Targets acquired

Dozens of juniors and seniors battle it out in Water Wars

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Stalking their prey, they scan their hit list, and wait. They wait for the perfect opportunity to strike.

Ambushing their victim, they draw their weapon and pull the trigger.

Screaming, they reel back in shock as they look down and see they’ve been hit.

Drenched with water, it’s game over.

Welcome to water wars, where juniors and seniors, in teams of four, try to take each other out with squirt guns or water bottles.

Bringing it from California, senior Macey Edmunds organized the school’s first epic water battle.

“My cousin plays it in California and it’s really big there,” Macey said. “I’ve always wanted to play it so I just thought I would try to make it a thing. I talked to my mom about it and she was like yeah you should totally try and do it so I made the rules and then I pitched the idea to everyone and everyone was so down and so I was like okay we’re so doing this.”

84 students each paid $15 to play, with a total of $1260 on the line, and the winning team sharing the spoils of victory.

To get there, players are given a list, and accumulate points by taking out their targets.

Mediating it all is Macey’s mom, Sharalyn Edmunds.

“I do a lot of matching up and then there’s a lot of controversial kills that require me to just make a decision on,” Sharalyn said. “I think it’s been really fun and the kids for the most part have been really great and respectful and have followed the rules that we set up and it’s just been really fun.”

I have no idea who has me so I’m just constantly freaked out.”

— Austin Widner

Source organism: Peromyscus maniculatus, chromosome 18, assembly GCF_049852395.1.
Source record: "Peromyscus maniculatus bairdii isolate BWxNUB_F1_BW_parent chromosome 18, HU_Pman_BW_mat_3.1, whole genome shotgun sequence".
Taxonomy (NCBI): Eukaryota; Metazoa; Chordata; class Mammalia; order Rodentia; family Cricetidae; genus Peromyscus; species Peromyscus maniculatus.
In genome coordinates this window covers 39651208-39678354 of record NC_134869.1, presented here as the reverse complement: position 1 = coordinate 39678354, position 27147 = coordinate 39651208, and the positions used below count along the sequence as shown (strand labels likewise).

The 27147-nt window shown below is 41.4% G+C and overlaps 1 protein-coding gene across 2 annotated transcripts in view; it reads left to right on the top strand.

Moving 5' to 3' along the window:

With the possibility of being ‘killed’ at any place outside of school and work, players are constantly on edge.

“It’s really stressful,” senior Austin Widner said. “I’ll be leaving a couple places and I’m just super freaked out about sounds around my car. Especially because I don’t know who I have eventually someone will try to get you. I have no idea who has me so I’m just constantly freaked out.”

Going to the extent of memorizing cars, senior Truman Davis’, along with Widner have let the paranoia sink in.

“Well the mindset while playing is, you always gotta keep your guard up, always gotta stay strapped, just always watch your surroundings,” Davis said. “The mindset we’re playing is to get your targets or to stay safe. You’re constantly having to watch cars driving make sure no one’s following you. It’s kind of difficult just because you literally have to memorize every single car that any player in the game has that could follow you and I guess the hardest part of the mindset is just keeping your guard up at all times.”

You always gotta keep your guard up, always gotta stay strapped, just always watch your surroundings.”

— Truman Davis

Although a big pay day awaits the winners, it’s about more than the money for Macey.

“I think the main intention of it is that I really just wanted to have a good time during my senior year and just try and bond with our class and even some of the juniors,” Macey said. “I thought we’ve done powder puffs in the past and I know that’s not what the school is doing anymore and it’s never as fun as it usually ends up so I wanted to do something everyone would enjoy and something everyone would remember as something new and something that nobody has done before.”